Warrick County, Indiana

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Warrick County, Indiana
Warrick County Courthouse.jpg
Warrick County courthouse in Boonville, Indiana
Map of Indiana highlighting Warrick County
Location in the U.S. state of Indiana
Map of the United States highlighting Indiana
Indiana's location in the U.S.
Founded April 30, 1813
Named for Jacob Warrick
Seat Boonville
Largest city Boonville
 • Total 391.05 sq mi (1,013 km2)
 • Land 384.82 sq mi (997 km2)
 • Water 6.24 sq mi (16 km2), 1.60%
 • (2010) 59,689
 • Density 136/sq mi (53/km²)
Congressional district 8th
Time zone Central: UTC-6/-5
  • Indiana county number 87
  • Ninth oldest county in Indiana

Warrick County is a county located in the U.S. state of Indiana. As of 2010, the population was 59,689.[1] The county seat is Boonville.[2] It was organized in 1813 and was named for Captain Jacob Warrick, an Indiana militia company commander killed in the Battle of Tippecanoe in 1811. It is one of the ten fastest-growing counties in Indiana.[3]

Warrick County is the eastern part of the Evansville, INKY Metropolitan Statistical Area.


Warrick County was formed by statute, March 9, 1813, effective April 1, 1813. Knox County was affected by this formation. Warrick County boundaries began at the mouth of the Wabash River; then up the Wabash River with the meanders thereof to the mouth of the White River; then up the White River with the meanders thereof to the Forks of the White River; then up White River East Fork to where the line between Sections 20 and 29, Township 1 North, Range 4 West, strikes the same; then with that line to the then Gibson County line; then with that line dividing Gibson and Knox Counties to the Ohio River; then down the Ohio River, to the place of beginning. The same was divided into two separate and distinct counties, by a line beginning on the Wabash River, known as Rector's Base Line (was surveyed by William Rector on the line between Townships 4 South and 5 South, from New Harmony, Posey County, and Alton, Crawford County, Indiana), and with that line east until it intersects the then Gibson County line and that tract of land falling within the southern division thereof was Warrick County.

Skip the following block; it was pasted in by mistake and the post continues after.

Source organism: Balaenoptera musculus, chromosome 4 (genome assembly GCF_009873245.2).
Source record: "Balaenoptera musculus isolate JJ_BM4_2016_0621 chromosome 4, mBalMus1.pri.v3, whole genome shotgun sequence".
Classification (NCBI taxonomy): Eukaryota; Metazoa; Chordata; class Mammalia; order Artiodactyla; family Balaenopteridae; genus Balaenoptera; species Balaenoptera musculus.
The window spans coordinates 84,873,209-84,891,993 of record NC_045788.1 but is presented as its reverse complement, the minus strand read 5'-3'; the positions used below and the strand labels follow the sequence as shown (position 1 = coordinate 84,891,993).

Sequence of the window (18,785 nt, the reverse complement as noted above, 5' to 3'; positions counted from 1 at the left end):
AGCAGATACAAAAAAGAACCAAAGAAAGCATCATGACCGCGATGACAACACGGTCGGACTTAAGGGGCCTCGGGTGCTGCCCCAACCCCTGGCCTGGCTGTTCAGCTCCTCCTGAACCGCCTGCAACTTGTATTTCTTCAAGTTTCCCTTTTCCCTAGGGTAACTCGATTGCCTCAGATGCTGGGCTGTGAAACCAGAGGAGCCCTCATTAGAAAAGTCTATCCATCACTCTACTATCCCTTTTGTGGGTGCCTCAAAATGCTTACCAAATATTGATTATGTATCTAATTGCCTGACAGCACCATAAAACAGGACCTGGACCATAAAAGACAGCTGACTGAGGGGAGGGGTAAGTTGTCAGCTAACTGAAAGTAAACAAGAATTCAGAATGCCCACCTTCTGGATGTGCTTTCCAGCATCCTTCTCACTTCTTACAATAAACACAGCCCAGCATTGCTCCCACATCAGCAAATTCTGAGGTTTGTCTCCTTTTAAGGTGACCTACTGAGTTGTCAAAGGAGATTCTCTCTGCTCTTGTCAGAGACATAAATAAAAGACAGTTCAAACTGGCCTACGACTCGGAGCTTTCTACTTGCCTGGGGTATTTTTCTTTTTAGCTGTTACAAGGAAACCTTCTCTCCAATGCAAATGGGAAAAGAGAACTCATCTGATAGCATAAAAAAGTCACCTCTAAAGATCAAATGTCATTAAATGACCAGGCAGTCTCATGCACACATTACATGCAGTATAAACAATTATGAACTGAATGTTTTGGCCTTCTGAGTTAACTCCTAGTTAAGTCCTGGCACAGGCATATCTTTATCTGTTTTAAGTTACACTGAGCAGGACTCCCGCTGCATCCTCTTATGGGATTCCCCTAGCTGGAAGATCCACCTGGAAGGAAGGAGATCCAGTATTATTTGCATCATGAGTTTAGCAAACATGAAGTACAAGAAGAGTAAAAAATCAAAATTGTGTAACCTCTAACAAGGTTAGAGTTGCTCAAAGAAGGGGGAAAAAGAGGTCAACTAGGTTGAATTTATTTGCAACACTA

Warrick County Sheriff's Department
Agency overview
Legal personality Governmental: Government agency
Jurisdictional structure
Operations jurisdiction* County (US) of Warrick in the state of Indiana, United States
Legal jurisdiction As per operations jurisdiction.
General nature
Operational structure
Agency executive Brett Kruse, Sheriff
Stations 1
Jails 1
* Divisional agency: Division of the country, over which the agency has usual operational jurisdiction.

According to the 2010 census, the county has a total area of 391.05 square miles (1,012.8 km2), of which 384.82 square miles (996.7 km2) (or 98.41%) is land and 6.24 square miles (16.2 km2) (or 1.60%) is water.[4]